WHO: Origins of COVID unclear, but lab leak theory needs investigation

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LONDON (AP) — An expert panel set up by the World Health Organization to help investigate the origins of the coronavirus pandemic says more research is needed to determine how COVID-19 began, including a more detailed analysis of the possibility that it was a laboratory accident.

The stance marks a sharp reversal of the UN health agency’s initial assessment of the origins of the pandemic. The WHO concluded last year that it was “extremely unlikely” that COVID-19 spread to humans from a laboratory. Many scientists suspect that the coronavirus jumped to people from bats, possibly via another animal.

In a report released on Thursday, the WHO expert panel said “key pieces of data” to explain how the pandemic started were still missing. The scientists said the group would “remain open to all scientific evidence that becomes available in the future to allow full testing of all reasonable hypotheses”.

Identifying the source of disease in animals usually takes years; it took scientists about 15 years to find the bat species that were the natural reservoir for SARS, a relative of COVID-19.

The WHO expert panel also noted that since laboratory accidents in the past have triggered some outbreaks, the highly politicized theory cannot be dismissed.

Former US President Donald Trump has repeatedly speculated – without evidence – that COVID-19 was started in a Chinese lab. He also accused the WHO of ‘collusion’ with China to cover up the initial outbreak, citing the UN health agency’s continued public praise for the country.

The WHO expert panel said WHO Director-General Tedros Adhanom Ghebreyesus sent two letters to senior Chinese government officials in February asking for information, including details of the first cases. humans from COVID-19 in Wuhan City; it is unclear if the Chinese responded.

Experts said no studies had been provided to the WHO to assess the possibility that COVID-19 resulted from a laboratory leak. They said their understanding of how the coronavirus emerged was limited by several factors, including that not all research presented by Chinese scientists has been published.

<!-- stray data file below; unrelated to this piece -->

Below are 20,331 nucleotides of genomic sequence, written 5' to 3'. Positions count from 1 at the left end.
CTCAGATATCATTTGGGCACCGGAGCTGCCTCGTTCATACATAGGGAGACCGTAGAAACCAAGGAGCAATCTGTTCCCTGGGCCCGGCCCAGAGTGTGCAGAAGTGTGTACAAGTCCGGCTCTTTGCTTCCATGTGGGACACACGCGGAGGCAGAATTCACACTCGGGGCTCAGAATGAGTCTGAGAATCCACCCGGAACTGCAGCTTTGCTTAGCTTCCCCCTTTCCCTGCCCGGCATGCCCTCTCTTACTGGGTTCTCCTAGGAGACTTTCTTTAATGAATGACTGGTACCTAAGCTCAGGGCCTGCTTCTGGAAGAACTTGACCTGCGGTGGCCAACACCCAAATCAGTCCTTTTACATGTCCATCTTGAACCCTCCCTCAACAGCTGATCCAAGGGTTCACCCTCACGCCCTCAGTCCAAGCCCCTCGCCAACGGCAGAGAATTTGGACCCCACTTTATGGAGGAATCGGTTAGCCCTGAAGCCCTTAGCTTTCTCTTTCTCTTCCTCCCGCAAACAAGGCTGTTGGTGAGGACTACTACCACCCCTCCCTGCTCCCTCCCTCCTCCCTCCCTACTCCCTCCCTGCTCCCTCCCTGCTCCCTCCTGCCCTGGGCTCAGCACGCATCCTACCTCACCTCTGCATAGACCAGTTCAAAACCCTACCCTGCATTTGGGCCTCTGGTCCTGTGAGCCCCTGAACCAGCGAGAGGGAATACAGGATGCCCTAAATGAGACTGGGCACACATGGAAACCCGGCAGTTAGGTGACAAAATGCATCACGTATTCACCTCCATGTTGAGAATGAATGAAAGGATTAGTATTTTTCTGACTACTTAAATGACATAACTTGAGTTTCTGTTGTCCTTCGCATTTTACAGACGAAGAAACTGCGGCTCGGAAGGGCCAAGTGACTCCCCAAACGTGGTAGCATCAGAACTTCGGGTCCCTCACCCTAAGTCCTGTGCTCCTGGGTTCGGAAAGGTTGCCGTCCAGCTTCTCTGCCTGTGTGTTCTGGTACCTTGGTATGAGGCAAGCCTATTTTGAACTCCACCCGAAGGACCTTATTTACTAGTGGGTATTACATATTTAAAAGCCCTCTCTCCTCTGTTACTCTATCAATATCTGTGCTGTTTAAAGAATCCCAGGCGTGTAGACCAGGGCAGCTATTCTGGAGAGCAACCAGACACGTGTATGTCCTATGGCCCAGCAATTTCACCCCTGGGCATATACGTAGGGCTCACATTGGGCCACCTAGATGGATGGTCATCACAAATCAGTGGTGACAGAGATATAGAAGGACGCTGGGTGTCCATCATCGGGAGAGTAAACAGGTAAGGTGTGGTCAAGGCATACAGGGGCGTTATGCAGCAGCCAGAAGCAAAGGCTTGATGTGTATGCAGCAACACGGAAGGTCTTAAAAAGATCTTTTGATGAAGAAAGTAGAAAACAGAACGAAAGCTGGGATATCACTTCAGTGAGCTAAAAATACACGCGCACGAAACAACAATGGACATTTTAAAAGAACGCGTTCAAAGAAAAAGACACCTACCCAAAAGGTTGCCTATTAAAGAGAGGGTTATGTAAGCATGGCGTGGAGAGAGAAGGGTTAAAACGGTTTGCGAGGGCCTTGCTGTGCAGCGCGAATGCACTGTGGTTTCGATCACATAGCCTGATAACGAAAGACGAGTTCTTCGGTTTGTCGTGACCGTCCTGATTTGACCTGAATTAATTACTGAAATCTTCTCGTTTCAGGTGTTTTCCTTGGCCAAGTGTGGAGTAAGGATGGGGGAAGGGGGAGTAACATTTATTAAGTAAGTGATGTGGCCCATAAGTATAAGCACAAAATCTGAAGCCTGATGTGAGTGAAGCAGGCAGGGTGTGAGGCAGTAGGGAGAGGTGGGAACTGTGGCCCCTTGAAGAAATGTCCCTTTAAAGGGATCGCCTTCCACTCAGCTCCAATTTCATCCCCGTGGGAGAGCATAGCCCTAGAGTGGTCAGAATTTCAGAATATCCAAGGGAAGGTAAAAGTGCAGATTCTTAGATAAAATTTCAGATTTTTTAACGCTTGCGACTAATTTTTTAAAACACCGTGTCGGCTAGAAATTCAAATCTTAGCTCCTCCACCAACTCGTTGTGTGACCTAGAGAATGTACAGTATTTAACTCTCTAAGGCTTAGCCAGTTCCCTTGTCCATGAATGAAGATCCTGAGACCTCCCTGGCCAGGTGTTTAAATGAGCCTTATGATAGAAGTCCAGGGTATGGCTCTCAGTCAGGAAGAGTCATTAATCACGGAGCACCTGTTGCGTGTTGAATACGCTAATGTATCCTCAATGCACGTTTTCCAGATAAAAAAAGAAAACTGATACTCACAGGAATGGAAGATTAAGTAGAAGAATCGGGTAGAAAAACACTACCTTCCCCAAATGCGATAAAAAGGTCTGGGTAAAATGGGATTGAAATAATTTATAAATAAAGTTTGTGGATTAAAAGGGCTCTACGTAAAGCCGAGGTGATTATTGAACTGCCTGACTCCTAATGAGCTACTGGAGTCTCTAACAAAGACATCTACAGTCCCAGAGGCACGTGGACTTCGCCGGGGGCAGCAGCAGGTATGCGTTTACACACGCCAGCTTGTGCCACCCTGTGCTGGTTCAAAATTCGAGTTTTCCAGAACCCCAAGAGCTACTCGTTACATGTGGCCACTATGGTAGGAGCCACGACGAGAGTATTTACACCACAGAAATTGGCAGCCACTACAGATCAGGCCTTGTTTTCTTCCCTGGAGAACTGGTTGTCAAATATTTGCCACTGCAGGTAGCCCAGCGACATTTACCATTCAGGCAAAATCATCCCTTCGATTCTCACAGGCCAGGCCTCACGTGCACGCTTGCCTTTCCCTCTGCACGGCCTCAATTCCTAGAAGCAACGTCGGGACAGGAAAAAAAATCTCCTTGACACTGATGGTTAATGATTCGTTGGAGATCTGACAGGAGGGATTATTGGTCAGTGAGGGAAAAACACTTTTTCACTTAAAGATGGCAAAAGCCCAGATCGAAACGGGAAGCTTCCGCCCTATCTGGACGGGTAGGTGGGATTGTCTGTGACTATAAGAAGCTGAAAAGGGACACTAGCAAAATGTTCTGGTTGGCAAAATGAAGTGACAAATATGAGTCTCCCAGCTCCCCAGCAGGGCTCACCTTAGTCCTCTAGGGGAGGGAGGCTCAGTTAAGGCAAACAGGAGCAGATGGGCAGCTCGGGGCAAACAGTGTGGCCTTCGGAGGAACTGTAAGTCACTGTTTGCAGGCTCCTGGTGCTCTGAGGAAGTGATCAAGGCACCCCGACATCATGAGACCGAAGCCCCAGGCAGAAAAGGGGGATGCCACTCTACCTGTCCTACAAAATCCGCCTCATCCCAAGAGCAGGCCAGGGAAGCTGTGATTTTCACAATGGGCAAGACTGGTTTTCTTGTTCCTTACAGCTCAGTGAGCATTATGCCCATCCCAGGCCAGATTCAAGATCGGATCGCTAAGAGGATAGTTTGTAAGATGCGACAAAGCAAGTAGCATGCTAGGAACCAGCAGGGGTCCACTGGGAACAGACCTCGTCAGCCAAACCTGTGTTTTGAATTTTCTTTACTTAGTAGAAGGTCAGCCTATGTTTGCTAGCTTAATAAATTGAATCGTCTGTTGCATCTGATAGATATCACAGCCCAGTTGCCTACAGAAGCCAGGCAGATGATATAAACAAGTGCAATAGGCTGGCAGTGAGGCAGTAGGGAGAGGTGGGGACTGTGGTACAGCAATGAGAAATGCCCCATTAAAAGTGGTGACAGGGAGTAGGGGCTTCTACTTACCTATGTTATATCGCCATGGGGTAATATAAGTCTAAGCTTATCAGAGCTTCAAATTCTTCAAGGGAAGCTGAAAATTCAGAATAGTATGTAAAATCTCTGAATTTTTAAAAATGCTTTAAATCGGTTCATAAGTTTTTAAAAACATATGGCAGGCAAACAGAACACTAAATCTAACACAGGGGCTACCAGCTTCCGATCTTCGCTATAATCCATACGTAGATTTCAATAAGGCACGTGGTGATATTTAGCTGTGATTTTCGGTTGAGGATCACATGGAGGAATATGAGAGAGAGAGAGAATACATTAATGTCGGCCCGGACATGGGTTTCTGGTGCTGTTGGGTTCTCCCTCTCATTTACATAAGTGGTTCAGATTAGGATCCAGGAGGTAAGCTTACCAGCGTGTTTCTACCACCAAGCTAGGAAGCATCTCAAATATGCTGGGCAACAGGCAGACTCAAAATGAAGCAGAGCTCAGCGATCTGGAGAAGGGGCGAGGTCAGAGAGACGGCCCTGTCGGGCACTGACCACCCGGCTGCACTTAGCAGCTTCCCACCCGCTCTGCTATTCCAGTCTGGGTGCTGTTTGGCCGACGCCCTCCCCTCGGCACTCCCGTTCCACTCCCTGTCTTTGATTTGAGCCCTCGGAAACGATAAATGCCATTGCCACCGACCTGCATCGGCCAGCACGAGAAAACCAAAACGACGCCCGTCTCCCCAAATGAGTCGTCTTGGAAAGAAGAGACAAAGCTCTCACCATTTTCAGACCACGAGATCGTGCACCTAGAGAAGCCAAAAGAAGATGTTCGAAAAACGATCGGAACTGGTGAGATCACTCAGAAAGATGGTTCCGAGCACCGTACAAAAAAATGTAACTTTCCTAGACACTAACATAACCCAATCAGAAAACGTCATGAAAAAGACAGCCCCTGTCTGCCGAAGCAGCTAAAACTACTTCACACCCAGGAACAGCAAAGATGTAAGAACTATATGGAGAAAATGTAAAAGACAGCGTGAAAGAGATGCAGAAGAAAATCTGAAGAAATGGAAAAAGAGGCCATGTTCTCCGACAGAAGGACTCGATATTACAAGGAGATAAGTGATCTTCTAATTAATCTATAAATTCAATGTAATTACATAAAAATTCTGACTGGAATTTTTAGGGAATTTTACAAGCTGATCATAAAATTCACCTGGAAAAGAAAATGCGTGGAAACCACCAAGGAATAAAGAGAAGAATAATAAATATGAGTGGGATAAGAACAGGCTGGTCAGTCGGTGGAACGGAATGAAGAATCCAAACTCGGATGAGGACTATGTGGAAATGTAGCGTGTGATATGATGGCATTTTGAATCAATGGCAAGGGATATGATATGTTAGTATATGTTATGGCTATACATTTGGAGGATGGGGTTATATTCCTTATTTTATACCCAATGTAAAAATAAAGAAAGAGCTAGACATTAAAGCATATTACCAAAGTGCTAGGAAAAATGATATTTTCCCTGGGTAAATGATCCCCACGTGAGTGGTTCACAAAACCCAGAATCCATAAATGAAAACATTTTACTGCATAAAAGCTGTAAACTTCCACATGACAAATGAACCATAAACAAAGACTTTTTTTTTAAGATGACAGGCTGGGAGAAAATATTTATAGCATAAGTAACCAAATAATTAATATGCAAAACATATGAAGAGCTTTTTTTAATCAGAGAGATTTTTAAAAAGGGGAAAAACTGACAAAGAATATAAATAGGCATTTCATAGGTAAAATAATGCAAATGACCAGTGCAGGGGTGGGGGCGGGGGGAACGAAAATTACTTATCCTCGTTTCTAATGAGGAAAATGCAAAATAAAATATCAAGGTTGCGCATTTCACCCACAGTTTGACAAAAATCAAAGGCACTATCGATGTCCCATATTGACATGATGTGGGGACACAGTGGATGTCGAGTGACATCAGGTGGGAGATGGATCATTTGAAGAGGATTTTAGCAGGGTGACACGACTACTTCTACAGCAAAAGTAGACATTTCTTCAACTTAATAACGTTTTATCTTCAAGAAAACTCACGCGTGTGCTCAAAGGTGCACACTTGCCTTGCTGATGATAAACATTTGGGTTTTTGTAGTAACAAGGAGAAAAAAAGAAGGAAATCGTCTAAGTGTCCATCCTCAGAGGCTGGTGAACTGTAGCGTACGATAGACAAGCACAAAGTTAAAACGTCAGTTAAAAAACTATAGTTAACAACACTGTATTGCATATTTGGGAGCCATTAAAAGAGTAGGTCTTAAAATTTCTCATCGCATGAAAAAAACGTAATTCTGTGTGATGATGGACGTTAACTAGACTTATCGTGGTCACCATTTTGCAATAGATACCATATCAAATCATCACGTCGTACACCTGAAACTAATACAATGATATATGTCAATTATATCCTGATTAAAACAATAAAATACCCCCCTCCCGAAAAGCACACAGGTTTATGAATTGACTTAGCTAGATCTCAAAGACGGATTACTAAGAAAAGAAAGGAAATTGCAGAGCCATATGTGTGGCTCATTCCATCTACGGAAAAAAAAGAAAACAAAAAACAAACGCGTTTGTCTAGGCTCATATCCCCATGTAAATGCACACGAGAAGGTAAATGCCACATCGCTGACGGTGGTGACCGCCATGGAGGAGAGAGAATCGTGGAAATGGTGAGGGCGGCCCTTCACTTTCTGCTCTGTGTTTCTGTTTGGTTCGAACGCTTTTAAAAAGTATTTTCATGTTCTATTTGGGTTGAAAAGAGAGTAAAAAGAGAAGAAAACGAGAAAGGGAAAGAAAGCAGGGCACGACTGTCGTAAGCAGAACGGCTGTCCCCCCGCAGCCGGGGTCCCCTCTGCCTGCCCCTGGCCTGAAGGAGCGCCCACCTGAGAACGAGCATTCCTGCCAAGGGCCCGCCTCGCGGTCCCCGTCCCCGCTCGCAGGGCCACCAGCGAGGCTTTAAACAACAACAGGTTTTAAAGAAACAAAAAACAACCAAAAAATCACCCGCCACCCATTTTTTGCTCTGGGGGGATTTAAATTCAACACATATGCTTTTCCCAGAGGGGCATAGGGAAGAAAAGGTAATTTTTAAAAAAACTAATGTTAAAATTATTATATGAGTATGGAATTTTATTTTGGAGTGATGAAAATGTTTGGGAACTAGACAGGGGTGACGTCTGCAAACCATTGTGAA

Jamie Metzl, who sits on an independent WHO advisory group, has suggested that the Group of Seven industrialized countries set up their own investigation into the origins of COVID, saying the WHO lacks the political authority , the scientific expertise and the independence to carry out such a critical assessment.

Metzl welcomed the WHO’s call for further investigation into the possibility of a lab leak, but said it was insufficient.

“Tragically, the Chinese government still refuses to share essential raw data and will not allow the necessary full audit of Wuhan labs,” he said. “Access to this information is critical both to understanding how this pandemic began and to preventing future pandemics.”

Expert WHO scientists said many avenues of research are needed, including studies assessing the role of wild animals as the natural reservoir of COVID-19, and environmental studies in places where the virus is thought to be. could have spread first, like Huanan seafood. Wuhan market.

In March 2021, the WHO published a report on the origins of COVID-19 following a highly choreographed visit by international scientists to China. The report concluded that the disease most likely jumped to humans from bats and there was no evidence to suggest a laboratory link.

Yet after much criticism, including from some scientists on the WHO team, WHO chief Tedros admitted it was “premature to rule out a lab leak and said he asked China to be more transparent in sharing information.

In its new report, the WHO said experts had access to data including unpublished blood samples from more than 40,000 people in Wuhan in 2019. The samples were tested for COVID-19 antibodies. None have been found, suggesting the virus was not spreading widely before it was first identified in late December this year.

WHO experts have called for numerous studies, including testing in wild animals, to determine which species might harbor COVID-19. They also said the ‘cold chain’ supply theory should be probed, China advanced the scientifically questionable theory, arguing that traces of COVID-19 on frozen packaging caused outbreaks rather than any source. national.

To determine whether COVID-19 could have been the result of a laboratory accident, WHO experts said research should be conducted “with laboratory personnel responsible for managing and implementing biosecurity and biosecurity,” saying it would provide more insight into how viruses related to COVID-19 have been managed.

China has previously called the suggestion that COVID-19 started in a lab ‘baseless’ and countered that the virus could have come from US facilities, which were also known to do research on coronaviruses in animals. The Chinese government has said it supports finding the origins of the pandemic, but other countries should be the focus.

Scientists connected to the WHO lamented in August 2021 that the search for the origins of the pandemic had stalled and the window of opportunity was “quickly closing”. They warned that collecting data that was now at least two years old was increasingly difficult.

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Follow AP’s coverage of the pandemic at https://apnews.com/hub/coronavirus-pandemic

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